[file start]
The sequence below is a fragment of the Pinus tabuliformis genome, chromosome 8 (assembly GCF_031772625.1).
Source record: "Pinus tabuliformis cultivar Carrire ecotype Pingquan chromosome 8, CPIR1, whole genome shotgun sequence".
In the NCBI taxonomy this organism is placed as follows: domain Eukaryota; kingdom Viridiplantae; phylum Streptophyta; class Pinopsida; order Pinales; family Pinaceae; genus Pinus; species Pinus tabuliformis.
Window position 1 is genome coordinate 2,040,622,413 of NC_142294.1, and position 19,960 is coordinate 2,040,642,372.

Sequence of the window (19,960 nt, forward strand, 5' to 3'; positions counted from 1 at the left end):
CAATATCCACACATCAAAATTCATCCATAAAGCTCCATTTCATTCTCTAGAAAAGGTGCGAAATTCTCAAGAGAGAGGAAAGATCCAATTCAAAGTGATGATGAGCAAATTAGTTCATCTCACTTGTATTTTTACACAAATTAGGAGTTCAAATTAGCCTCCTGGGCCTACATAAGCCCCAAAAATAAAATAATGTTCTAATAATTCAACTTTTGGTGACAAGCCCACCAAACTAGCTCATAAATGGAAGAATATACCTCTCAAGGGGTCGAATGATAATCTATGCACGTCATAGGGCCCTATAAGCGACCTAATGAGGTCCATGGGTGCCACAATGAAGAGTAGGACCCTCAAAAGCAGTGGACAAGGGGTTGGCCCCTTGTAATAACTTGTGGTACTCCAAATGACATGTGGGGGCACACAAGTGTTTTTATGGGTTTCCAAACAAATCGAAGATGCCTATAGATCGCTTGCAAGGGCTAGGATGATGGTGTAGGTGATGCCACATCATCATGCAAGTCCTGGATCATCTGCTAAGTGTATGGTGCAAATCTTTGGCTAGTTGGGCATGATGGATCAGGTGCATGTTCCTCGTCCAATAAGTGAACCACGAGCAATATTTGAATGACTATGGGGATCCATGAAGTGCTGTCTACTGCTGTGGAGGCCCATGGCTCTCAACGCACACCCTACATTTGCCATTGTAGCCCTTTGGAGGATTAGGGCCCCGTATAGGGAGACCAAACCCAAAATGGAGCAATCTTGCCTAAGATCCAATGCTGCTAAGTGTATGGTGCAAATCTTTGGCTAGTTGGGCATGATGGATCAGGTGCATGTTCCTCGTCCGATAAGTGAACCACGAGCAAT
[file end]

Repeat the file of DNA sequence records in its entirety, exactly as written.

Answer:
The sequence below is a fragment of the Pinus tabuliformis genome, chromosome 8 (assembly GCF_031772625.1).
Source record: "Pinus tabuliformis cultivar Carrire ecotype Pingquan chromosome 8, CPIR1, whole genome shotgun sequence".
In the NCBI taxonomy this organism is placed as follows: domain Eukaryota; kingdom Viridiplantae; phylum Streptophyta; class Pinopsida; order Pinales; family Pinaceae; genus Pinus; species Pinus tabuliformis.
Window position 1 is genome coordinate 2,040,622,413 of NC_142294.1, and position 19,960 is coordinate 2,040,642,372.

Sequence of the window (19,960 nt, forward strand, 5' to 3'; positions counted from 1 at the left end):
CAATATCCACACATCAAAATTCATCCATAAAGCTCCATTTCATTCTCTAGAAAAGGTGCGAAATTCTCAAGAGAGAGGAAAGATCCAATTCAAAGTGATGATGAGCAAATTAGTTCATCTCACTTGTATTTTTACACAAATTAGGAGTTCAAATTAGCCTCCTGGGCCTACATAAGCCCCAAAAATAAAATAATGTTCTAATAATTCAACTTTTGGTGACAAGCCCACCAAACTAGCTCATAAATGGAAGAATATACCTCTCAAGGGGTCGAATGATAATCTATGCACGTCATAGGGCCCTATAAGCGACCTAATGAGGTCCATGGGTGCCACAATGAAGAGTAGGACCCTCAAAAGCAGTGGACAAGGGGTTGGCCCCTTGTAATAACTTGTGGTACTCCAAATGACATGTGGGGGCACACAAGTGTTTTTATGGGTTTCCAAACAAATCGAAGATGCCTATAGATCGCTTGCAAGGGCTAGGATGATGGTGTAGGTGATGCCACATCATCATGCAAGTCCTGGATCATCTGCTAAGTGTATGGTGCAAATCTTTGGCTAGTTGGGCATGATGGATCAGGTGCATGTTCCTCGTCCAATAAGTGAACCACGAGCAATATTTGAATGACTATGGGGATCCATGAAGTGCTGTCTACTGCTGTGGAGGCCCATGGCTCTCAACGCACACCCTACATTTGCCATTGTAGCCCTTTGGAGGATTAGGGCCCCGTATAGGGAGACCAAACCCAAAATGGAGCAATCTTGCCTAAGATCCAATGCTGCTAAGTGTATGGTGCAAATCTTTGGCTAGTTGGGCATGATGGATCAGGTGCATGTTCCTCGTCCGATAAGTGAACCACGAGCAAT